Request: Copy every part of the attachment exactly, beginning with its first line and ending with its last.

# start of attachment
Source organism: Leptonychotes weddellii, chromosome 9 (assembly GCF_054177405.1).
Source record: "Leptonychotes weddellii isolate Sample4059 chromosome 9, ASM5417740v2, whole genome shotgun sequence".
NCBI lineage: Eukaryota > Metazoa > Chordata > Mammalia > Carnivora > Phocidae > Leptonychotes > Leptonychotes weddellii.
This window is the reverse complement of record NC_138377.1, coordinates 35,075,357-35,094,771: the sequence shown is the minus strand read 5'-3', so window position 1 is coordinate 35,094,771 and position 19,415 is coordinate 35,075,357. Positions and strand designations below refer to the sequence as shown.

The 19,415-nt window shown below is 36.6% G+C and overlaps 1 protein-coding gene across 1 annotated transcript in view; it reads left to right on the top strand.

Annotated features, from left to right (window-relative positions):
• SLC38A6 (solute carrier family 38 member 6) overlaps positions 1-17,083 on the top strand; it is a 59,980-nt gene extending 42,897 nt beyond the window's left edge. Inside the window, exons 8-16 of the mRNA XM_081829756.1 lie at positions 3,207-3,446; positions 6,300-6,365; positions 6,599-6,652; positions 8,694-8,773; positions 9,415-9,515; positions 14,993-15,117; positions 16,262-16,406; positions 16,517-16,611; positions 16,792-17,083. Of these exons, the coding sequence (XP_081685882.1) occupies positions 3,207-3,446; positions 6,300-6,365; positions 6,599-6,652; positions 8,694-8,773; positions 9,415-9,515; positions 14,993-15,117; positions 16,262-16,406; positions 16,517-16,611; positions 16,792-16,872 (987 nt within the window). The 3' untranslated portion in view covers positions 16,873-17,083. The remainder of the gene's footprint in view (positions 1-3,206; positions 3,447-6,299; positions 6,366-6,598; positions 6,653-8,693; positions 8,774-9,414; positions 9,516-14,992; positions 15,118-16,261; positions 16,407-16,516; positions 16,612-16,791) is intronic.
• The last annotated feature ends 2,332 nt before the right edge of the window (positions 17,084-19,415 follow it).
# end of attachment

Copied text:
Source organism: Leptonychotes weddellii, chromosome 9 (assembly GCF_054177405.1).
Source record: "Leptonychotes weddellii isolate Sample4059 chromosome 9, ASM5417740v2, whole genome shotgun sequence".
NCBI lineage: Eukaryota > Metazoa > Chordata > Mammalia > Carnivora > Phocidae > Leptonychotes > Leptonychotes weddellii.
This window is the reverse complement of record NC_138377.1, coordinates 35,075,357-35,094,771: the sequence shown is the minus strand read 5'-3', so window position 1 is coordinate 35,094,771 and position 19,415 is coordinate 35,075,357. Positions and strand designations below refer to the sequence as shown.

The 19,415-nt window shown below is 36.6% G+C and overlaps 1 protein-coding gene across 1 annotated transcript in view; it reads left to right on the top strand.

Annotated features, from left to right (window-relative positions):
• SLC38A6 (solute carrier family 38 member 6) overlaps positions 1-17,083 on the top strand; it is a 59,980-nt gene extending 42,897 nt beyond the window's left edge. Inside the window, exons 8-16 of the mRNA XM_081829756.1 lie at positions 3,207-3,446; positions 6,300-6,365; positions 6,599-6,652; positions 8,694-8,773; positions 9,415-9,515; positions 14,993-15,117; positions 16,262-16,406; positions 16,517-16,611; positions 16,792-17,083. Of these exons, the coding sequence (XP_081685882.1) occupies positions 3,207-3,446; positions 6,300-6,365; positions 6,599-6,652; positions 8,694-8,773; positions 9,415-9,515; positions 14,993-15,117; positions 16,262-16,406; positions 16,517-16,611; positions 16,792-16,872 (987 nt within the window). The 3' untranslated portion in view covers positions 16,873-17,083. The remainder of the gene's footprint in view (positions 1-3,206; positions 3,447-6,299; positions 6,366-6,598; positions 6,653-8,693; positions 8,774-9,414; positions 9,516-14,992; positions 15,118-16,261; positions 16,407-16,516; positions 16,612-16,791) is intronic.
• The last annotated feature ends 2,332 nt before the right edge of the window (positions 17,084-19,415 follow it).